In March, SQQQ traded more than $87bn of notional, which was an uptick from an already strong February, when it totalled $72bn in trades. The largest day of Q1 was 24 February when it traded $7.1bn in notional value.
The other top names in the alts space were SDS, which is the ProShares UltraShort S&P500 that is 2x leveraged, and SH, which is ProShares Short S&P 500.
Those two traded $12.2bn and $11.9bn respectively in March. I expanded the alternatives in the U.S. to the top six and they were all inverse levered funds, except the SH.
SQQQ is a true trading vehicle. With GLD, we saw numbers briefly hitting 100 percent of asset turnover, but with this instrument, the lowest we see is about 400 percent of assets.
Europe did not have a top gun like the U.S., but the Lyxor CAC 40 Daily 2x funds were the top two names. BX4 is the 2x Inverse and LVC, the 2x Leverage, was a close second. They traded $1.3B and $1.2B respectively for March.
Commodities drove ETP trading
From this analysis, we can see the news around commodities drove a bunch of trading in the ETPs in that space.
The fact that gold was prominent, and that inflation talk dominated headlines, wasn’t too much of a surprise (Figure 18). Gold seems to have gathered some steam in the new year with the futures spiking to over $2,000 per ounce in early March before tailing off a bit.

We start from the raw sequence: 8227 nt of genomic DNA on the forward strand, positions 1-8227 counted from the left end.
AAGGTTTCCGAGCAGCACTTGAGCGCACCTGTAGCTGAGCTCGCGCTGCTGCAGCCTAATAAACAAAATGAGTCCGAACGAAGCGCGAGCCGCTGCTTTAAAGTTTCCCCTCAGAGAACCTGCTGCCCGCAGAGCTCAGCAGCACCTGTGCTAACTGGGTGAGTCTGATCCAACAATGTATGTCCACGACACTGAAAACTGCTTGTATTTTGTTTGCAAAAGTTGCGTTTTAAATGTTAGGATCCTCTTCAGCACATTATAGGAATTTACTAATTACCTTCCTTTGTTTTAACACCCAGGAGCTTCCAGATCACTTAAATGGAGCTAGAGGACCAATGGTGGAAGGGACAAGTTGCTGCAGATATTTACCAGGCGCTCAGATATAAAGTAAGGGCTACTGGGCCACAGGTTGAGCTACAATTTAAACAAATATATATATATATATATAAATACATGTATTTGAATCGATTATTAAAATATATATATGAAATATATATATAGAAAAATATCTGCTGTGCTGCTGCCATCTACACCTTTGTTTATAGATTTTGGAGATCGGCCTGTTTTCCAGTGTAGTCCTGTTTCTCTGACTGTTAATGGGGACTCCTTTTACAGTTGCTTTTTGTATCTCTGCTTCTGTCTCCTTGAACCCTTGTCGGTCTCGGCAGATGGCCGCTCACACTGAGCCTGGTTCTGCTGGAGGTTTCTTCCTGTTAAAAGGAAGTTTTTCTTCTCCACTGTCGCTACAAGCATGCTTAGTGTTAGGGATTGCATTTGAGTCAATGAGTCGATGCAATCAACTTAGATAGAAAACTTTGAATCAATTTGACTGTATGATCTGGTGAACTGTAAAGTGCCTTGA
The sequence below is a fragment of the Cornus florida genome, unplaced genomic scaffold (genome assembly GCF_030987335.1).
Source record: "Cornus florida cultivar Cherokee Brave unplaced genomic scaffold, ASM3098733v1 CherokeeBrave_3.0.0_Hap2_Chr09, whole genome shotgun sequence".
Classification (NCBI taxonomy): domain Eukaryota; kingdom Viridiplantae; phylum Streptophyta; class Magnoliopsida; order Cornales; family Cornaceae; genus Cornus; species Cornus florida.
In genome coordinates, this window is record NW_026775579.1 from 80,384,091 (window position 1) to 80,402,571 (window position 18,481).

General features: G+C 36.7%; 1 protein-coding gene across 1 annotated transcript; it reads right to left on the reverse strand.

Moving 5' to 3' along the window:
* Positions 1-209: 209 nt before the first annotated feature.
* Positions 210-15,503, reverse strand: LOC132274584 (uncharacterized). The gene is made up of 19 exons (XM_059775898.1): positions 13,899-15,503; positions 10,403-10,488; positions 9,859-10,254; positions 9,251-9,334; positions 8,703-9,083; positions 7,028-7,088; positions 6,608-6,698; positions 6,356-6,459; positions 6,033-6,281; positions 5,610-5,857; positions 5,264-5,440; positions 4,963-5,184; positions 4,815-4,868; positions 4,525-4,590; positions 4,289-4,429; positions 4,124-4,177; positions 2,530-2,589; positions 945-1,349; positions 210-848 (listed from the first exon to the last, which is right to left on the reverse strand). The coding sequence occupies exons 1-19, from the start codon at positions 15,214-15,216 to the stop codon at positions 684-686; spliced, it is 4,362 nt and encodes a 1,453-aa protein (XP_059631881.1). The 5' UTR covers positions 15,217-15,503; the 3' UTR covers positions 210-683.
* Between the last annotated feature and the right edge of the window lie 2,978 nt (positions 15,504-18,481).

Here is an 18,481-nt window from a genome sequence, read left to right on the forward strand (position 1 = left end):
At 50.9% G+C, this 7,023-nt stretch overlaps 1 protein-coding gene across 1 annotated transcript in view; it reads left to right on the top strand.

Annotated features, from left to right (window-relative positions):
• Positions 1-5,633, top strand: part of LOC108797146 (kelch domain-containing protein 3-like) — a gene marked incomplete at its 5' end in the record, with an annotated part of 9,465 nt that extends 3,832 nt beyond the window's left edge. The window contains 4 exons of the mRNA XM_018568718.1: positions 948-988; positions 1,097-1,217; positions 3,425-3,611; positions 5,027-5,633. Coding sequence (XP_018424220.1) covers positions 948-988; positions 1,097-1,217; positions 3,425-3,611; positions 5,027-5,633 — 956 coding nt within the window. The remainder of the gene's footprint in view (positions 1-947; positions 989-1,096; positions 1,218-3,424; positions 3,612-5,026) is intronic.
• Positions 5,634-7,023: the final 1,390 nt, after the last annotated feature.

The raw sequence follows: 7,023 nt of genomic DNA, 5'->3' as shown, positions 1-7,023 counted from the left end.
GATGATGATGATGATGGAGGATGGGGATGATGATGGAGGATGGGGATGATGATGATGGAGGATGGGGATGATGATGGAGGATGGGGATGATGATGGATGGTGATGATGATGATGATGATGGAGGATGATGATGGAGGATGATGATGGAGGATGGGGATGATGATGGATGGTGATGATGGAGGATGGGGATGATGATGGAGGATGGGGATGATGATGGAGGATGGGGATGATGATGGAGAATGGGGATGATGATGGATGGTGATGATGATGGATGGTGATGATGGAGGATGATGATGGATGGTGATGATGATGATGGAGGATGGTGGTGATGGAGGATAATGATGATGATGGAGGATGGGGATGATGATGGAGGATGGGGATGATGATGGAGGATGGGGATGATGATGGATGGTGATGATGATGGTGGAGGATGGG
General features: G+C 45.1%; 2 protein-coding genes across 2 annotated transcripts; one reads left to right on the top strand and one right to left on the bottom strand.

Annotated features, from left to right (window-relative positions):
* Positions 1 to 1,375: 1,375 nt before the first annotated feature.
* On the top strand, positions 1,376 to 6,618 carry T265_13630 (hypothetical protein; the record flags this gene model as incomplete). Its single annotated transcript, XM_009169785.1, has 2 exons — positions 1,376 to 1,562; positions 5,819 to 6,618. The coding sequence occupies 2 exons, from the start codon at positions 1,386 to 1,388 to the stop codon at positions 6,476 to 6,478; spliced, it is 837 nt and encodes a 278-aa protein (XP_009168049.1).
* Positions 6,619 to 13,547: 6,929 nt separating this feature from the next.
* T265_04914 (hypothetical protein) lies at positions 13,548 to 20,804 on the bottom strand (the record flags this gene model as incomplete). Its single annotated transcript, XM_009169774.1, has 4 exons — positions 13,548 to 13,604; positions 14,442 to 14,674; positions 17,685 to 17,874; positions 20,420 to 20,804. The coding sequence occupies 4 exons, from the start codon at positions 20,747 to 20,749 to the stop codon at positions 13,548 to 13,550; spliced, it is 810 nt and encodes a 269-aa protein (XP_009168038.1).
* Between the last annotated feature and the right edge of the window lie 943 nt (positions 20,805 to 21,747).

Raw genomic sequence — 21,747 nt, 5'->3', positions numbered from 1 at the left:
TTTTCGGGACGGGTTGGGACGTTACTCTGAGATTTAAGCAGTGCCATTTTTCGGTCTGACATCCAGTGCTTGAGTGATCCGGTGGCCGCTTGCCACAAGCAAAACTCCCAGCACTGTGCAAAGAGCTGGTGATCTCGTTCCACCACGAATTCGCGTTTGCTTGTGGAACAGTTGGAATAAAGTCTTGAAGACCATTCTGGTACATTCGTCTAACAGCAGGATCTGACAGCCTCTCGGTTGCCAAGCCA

Fewer bearish bets
The Metals Research team at Refinitiv also focused on the price of gold versus the put/call ratio of the options. Figure 19 shows the ratio getting lower as the price rises. This would indicate fewer bearish bets in the options.
The Commitment of Traders (CoT) report from CFTC (Figure 20) shows the new value of positions for managed money coming off recent highs. The Metals Research team notes this is the third consecutive week net long positions fell after a recent high.
On the alternative side of the book, this one is a bit easier to explain.
Large-cap equities in the U.S. are rolling over and momentum to the downside seems to be the play for traders. This segment’s assets are much larger in the U.S. than in Europe. Figures 21-23 show the largest turnover names, which you can see is mostly U.S. names.
Trends in volume
The Market Share Reporter app in Eikon is great for looking at trends in volume on both a regional and single stock level, but the content also comes in a feed format for more customisation and use on a larger scale. If you are interested in using this for research or tying it in with some real-time data, reach out to your Refinitiv account team.